• If you find you are making a lot of mistakes, slow down. Your first priority should be 100% accuracy.
  • If you don't learn how to use these additional keys properly, you will find that they will slow you down for the rest of your life. To avoid this, make sure to incorporate all of the less commonly used keys into your typing practice.
  • Avoid thumping your fingers down each time. Your fingers and hands will soon grow weary, and it'll feel like a chore instead of a tool. In other words, don't hit the keys. Tap them.

Step 5 Learn some keyboard shortcuts.

  • Save: Command + s (which means to hold down the "command" key and simultaneously tap the "s" key)
  • Copy: Command + c
  • Cut: Command + x
  • Paste: Command + v
  • Undo: Command + z
  • Redo: Shift + Command + z
  • Highlight next letter: Shift + left arrow or right arrow
  • Highlight next word: Command + shift + right arrow or left arrow
  • Search within text: Ctrl+f

Step 6 Practice every day.

  • It won't take long to improve your typing, and once you've got the hang of it, you'll never return to your old habits.
  • Don't forget to practice numbers and symbols. Type phone numbers and addresses, and incorporate the use of the various symbols just to practice them. The more keystrokes you work on, the more advanced your typing becomes.

Typing Exercises

Step 1 Practice typing random sentences.

  • Pack my box with five dozen liquid diet cans or jugs.
  • Crazy Fredericka bought many very exquisite opal jewels.
  • Sixty zippers were quickly picked from the woven jute bag.
  • Amazingly few discotheques provide jukeboxes.
  • Heavy boxers perform quick waltzes and jigs.
  • Jackdaws love my big sphinx of quartz.
  • The five boxing wizards jump quickly.
  • How quickly daft jumping zebras vex.
  • Quick zephyrs blow, vexing daft Jim.
  • Sphinx of black quartz, judge my vow.
  • Waltz, nymph, for quick jigs vex Bud.
  • Blowzy night-frumps vex'd Jack Q.
  • Glum Schwartzkopf was vex'd by NJ IQ.

Step 2 Use an online typing program.

Adjusting Your Workstation

Step 1 Set up an...

  • Keep your wrists elevated. A wrist support can help if you can't remember to do it self-supported. There is an array of supports available, such as cushions or foam bars, or you can improvise by placing a book so that it raises your wrist to a height almost level with the keyboard. You'll move faster and have fewer errors.
  • Sit up straight and put your feet flat on the ground. [13] X Research source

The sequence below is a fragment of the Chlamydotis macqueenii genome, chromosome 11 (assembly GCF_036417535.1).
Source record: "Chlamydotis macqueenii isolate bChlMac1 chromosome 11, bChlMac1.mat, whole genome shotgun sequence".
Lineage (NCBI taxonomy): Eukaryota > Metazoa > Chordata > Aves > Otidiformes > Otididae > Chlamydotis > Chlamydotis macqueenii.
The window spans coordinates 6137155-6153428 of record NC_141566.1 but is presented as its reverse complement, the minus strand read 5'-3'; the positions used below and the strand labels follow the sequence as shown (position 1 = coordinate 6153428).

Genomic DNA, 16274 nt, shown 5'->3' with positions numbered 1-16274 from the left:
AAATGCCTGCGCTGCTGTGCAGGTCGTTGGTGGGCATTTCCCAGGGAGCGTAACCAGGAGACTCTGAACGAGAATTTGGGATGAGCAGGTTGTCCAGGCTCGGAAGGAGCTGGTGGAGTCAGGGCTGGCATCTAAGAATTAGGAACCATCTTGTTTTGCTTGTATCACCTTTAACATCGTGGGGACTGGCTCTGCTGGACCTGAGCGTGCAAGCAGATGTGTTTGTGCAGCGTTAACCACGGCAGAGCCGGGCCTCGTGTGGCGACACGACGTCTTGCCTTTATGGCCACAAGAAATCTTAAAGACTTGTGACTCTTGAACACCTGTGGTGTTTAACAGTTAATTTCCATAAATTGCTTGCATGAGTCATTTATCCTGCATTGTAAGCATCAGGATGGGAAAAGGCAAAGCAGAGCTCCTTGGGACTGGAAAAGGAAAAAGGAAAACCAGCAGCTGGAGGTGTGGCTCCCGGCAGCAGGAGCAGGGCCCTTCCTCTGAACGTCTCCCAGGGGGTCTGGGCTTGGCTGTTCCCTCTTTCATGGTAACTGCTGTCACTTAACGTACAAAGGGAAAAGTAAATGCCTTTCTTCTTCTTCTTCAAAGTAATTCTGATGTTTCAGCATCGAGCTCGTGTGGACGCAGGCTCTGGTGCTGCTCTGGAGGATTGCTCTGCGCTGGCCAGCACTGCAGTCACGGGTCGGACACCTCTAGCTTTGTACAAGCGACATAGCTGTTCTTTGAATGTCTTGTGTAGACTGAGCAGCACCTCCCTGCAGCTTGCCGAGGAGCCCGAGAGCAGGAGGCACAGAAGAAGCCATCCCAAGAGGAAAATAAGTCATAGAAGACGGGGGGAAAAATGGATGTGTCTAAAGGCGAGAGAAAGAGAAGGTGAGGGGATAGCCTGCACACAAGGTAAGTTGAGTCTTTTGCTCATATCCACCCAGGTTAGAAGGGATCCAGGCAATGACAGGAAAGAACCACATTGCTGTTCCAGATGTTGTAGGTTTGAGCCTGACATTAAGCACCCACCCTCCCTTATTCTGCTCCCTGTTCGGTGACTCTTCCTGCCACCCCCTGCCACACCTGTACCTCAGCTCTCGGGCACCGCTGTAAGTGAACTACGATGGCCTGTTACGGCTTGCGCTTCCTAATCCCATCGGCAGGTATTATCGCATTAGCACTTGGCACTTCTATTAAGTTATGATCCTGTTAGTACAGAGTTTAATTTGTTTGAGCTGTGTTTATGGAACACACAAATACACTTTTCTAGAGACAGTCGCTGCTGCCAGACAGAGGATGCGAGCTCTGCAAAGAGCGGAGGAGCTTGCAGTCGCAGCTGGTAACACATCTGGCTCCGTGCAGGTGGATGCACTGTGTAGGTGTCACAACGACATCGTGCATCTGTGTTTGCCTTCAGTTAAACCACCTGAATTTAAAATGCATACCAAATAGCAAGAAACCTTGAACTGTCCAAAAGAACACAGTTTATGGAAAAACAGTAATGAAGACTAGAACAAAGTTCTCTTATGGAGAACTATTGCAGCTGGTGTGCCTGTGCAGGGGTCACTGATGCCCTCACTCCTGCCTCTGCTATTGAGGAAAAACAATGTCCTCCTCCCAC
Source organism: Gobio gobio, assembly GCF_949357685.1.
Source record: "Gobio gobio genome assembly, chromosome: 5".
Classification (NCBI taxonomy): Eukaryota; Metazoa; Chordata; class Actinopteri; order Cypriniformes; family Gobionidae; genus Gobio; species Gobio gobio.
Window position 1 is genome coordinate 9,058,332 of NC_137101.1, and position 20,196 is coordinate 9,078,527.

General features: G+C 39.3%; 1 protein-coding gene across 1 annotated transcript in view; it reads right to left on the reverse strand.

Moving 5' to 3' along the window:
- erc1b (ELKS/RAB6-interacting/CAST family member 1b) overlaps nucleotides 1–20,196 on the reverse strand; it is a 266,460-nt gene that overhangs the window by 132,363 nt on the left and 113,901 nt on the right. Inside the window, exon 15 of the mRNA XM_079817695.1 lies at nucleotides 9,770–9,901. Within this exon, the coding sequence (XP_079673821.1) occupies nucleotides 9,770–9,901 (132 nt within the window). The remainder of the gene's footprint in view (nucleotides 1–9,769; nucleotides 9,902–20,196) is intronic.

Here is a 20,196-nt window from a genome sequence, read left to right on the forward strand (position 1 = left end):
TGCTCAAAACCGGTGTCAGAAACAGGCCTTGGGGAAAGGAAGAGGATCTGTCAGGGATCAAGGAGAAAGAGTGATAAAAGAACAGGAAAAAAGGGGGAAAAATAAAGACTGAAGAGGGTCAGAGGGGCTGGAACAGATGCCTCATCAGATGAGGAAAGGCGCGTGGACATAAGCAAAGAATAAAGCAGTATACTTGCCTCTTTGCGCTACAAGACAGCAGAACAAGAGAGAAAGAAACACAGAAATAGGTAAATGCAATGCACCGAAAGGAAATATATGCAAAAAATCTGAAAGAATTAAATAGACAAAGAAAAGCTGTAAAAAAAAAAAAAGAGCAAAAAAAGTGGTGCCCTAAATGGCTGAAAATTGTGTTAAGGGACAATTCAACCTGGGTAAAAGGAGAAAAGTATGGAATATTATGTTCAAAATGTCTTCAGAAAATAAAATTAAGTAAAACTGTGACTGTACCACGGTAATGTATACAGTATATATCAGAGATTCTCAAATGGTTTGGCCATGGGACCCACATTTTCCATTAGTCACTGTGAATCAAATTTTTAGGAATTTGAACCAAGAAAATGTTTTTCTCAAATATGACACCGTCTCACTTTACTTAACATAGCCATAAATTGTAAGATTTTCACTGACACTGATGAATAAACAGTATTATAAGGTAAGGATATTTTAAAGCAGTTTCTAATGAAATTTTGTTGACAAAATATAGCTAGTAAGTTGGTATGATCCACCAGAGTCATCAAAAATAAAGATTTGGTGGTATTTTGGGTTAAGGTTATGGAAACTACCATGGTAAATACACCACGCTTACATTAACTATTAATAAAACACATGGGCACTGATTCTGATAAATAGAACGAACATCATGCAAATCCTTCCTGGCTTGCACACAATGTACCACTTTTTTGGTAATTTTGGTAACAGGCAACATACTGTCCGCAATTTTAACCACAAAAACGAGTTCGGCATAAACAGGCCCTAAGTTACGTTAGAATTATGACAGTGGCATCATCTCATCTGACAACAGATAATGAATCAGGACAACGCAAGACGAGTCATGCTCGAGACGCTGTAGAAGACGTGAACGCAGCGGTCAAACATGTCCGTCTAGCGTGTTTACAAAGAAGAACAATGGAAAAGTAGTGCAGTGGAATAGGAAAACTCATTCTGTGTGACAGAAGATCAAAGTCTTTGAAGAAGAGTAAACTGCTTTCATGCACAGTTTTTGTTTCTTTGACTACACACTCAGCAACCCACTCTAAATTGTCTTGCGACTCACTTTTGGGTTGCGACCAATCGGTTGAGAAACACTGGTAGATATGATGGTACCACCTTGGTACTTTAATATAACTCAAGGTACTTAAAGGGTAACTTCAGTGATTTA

Step 2 Consider switching to a Dvorak keyboard.

  • The standard QWERTY layout was designed to prevent typewriter jams (which is no longer necessary with computers), whereas the Dvorak layout was designed specifically to be easy on the hands. [ citation needed ]
  • However, if you share your computer with others or if you frequently switch computers, you may find the changed layout confusing.
  • More information on typing on a Dvorak keyboard can be found here .

Typing Help

computer writing keyboard

Expert Q&A

Luigi Oppido

Video . By using this service, some information may be shared with YouTube.

  • Use the small "bumps" on the "F" and "J" keys to keep your fingers located in the right spot as you're typing. You can feel them with your fingertips as you're typing or when you're pausing. [15] X Research source Thanks Helpful 0 Not Helpful 0
  • If you want to make typing easier, improve your hand-eye coordination. It helps if you play guitar or another hand instrument. Thanks Helpful 2 Not Helpful 0
  • If you're trying to receive a typing certificate, see if you can practice on a regular keyboard rather than a laptop. The letters on some laptop keyboards are closer together than the ones you'll be using to take the typing test. Thanks Helpful 1 Not Helpful 1

computer writing keyboard

  • Using acronyms can allow you to type faster, but it may diminish the quality of your typing and turn into a bad habit that's hard to break! Avoid practicing with Internet and mobile slang such as "LOL", "BFF", etc. Practice without using pseudo-words ("text-speak"), as they may hinder your typing speed in more formal applications. Thanks Helpful 3 Not Helpful 0
  • Never slouch. Not practicing proper posture might cause slower typing, carpal tunnel syndrome, repetitive strain injury, or outright fatigue. [16] X Research source Take regular breaks and walk around a bit to stretch and straighten out. An occasional, deep breath works wonders, too. [17] X Trustworthy Source Harvard Medical School Harvard Medical School's Educational Site for the Public Go to source Thanks Helpful 0 Not Helpful 0

You Might Also Like

Switch to a Dvorak Keyboard Layout

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  • ↑ Luigi Oppido. Computer & Tech Specialist. Expert Interview. 31 July 2019.
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About This Article

Luigi Oppido

To type, start by placing the four fingers on your left hand on the A, S, D, and F keys. Place your right hand’s fingers on the J, K, L, and semicolon keys. These letters make up the home row, which is the default position your fingers take when you’re typing. You can move individual fingers around the keyboard to hit different keys, but keep any fingers you aren’t actively using on the home row letters. Each finger controls certain keys in the area around the home row. For example, the middle finger on your left hand can easily reach the E, C, and 3 keys. Your index fingers are responsible for the two columns of keys in the middle of the keyboard that separate the two sides of the home row. If you lose track of the keys while you type, feel around for the little bumps on the F and J keys. Put your index fingers on them, and reposition the rest of your fingers. Let your thumbs rest on or just below the space bar. Use whichever thumb feels more comfortable to you to press the spacebar. Your left or right pinkie finger is in charge of hitting and holding down the Shift key to make capital letters. To memorize the layout of the keyboard and improve your typing speed, look for typing games and practice tools online. To learn how to improve your typing speed, keep reading! Did this summary help you? Yes No